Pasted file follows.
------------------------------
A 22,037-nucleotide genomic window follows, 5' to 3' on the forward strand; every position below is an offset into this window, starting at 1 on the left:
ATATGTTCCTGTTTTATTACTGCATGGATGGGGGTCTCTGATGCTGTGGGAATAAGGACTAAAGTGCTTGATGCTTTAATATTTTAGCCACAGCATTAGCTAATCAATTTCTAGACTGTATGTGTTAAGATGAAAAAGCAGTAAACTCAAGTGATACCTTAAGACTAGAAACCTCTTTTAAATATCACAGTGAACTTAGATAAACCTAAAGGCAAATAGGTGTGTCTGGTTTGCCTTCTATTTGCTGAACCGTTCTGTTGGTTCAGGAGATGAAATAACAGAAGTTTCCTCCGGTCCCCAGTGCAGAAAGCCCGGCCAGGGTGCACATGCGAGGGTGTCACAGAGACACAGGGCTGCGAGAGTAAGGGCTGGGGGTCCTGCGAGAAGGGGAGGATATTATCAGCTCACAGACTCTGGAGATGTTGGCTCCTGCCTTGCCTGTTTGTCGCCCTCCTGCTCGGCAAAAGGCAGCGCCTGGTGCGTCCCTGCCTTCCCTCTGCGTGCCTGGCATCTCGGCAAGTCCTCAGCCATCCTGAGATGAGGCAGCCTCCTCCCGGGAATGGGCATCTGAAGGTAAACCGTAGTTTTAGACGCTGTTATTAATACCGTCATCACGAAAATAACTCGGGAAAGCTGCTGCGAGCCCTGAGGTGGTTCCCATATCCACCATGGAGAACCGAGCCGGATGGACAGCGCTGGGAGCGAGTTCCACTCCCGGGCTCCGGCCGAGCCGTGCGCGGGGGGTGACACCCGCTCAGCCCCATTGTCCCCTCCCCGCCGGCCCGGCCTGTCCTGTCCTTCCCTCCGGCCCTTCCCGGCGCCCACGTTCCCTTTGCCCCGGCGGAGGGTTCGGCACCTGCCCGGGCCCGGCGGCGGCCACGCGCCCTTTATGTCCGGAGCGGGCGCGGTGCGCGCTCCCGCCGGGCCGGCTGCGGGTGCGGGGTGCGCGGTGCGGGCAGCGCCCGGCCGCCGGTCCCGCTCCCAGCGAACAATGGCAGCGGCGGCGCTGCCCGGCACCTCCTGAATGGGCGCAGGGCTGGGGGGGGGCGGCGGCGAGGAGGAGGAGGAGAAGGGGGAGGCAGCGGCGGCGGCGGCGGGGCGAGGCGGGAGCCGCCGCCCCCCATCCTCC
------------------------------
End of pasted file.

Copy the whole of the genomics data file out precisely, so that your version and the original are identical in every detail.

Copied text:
A 22,037-nucleotide genomic window follows, 5' to 3' on the forward strand; every position below is an offset into this window, starting at 1 on the left:
ATATGTTCCTGTTTTATTACTGCATGGATGGGGGTCTCTGATGCTGTGGGAATAAGGACTAAAGTGCTTGATGCTTTAATATTTTAGCCACAGCATTAGCTAATCAATTTCTAGACTGTATGTGTTAAGATGAAAAAGCAGTAAACTCAAGTGATACCTTAAGACTAGAAACCTCTTTTAAATATCACAGTGAACTTAGATAAACCTAAAGGCAAATAGGTGTGTCTGGTTTGCCTTCTATTTGCTGAACCGTTCTGTTGGTTCAGGAGATGAAATAACAGAAGTTTCCTCCGGTCCCCAGTGCAGAAAGCCCGGCCAGGGTGCACATGCGAGGGTGTCACAGAGACACAGGGCTGCGAGAGTAAGGGCTGGGGGTCCTGCGAGAAGGGGAGGATATTATCAGCTCACAGACTCTGGAGATGTTGGCTCCTGCCTTGCCTGTTTGTCGCCCTCCTGCTCGGCAAAAGGCAGCGCCTGGTGCGTCCCTGCCTTCCCTCTGCGTGCCTGGCATCTCGGCAAGTCCTCAGCCATCCTGAGATGAGGCAGCCTCCTCCCGGGAATGGGCATCTGAAGGTAAACCGTAGTTTTAGACGCTGTTATTAATACCGTCATCACGAAAATAACTCGGGAAAGCTGCTGCGAGCCCTGAGGTGGTTCCCATATCCACCATGGAGAACCGAGCCGGATGGACAGCGCTGGGAGCGAGTTCCACTCCCGGGCTCCGGCCGAGCCGTGCGCGGGGGGTGACACCCGCTCAGCCCCATTGTCCCCTCCCCGCCGGCCCGGCCTGTCCTGTCCTTCCCTCCGGCCCTTCCCGGCGCCCACGTTCCCTTTGCCCCGGCGGAGGGTTCGGCACCTGCCCGGGCCCGGCGGCGGCCACGCGCCCTTTATGTCCGGAGCGGGCGCGGTGCGCGCTCCCGCCGGGCCGGCTGCGGGTGCGGGGTGCGCGGTGCGGGCAGCGCCCGGCCGCCGGTCCCGCTCCCAGCGAACAATGGCAGCGGCGGCGCTGCCCGGCACCTCCTGAATGGGCGCAGGGCTGGGGGGGGGCGGCGGCGAGGAGGAGGAGGAGAAGGGGGAGGCAGCGGCGGCGGCGGCGGGGCGAGGCGGGAGCCGCCGCCCCCCATCCTCC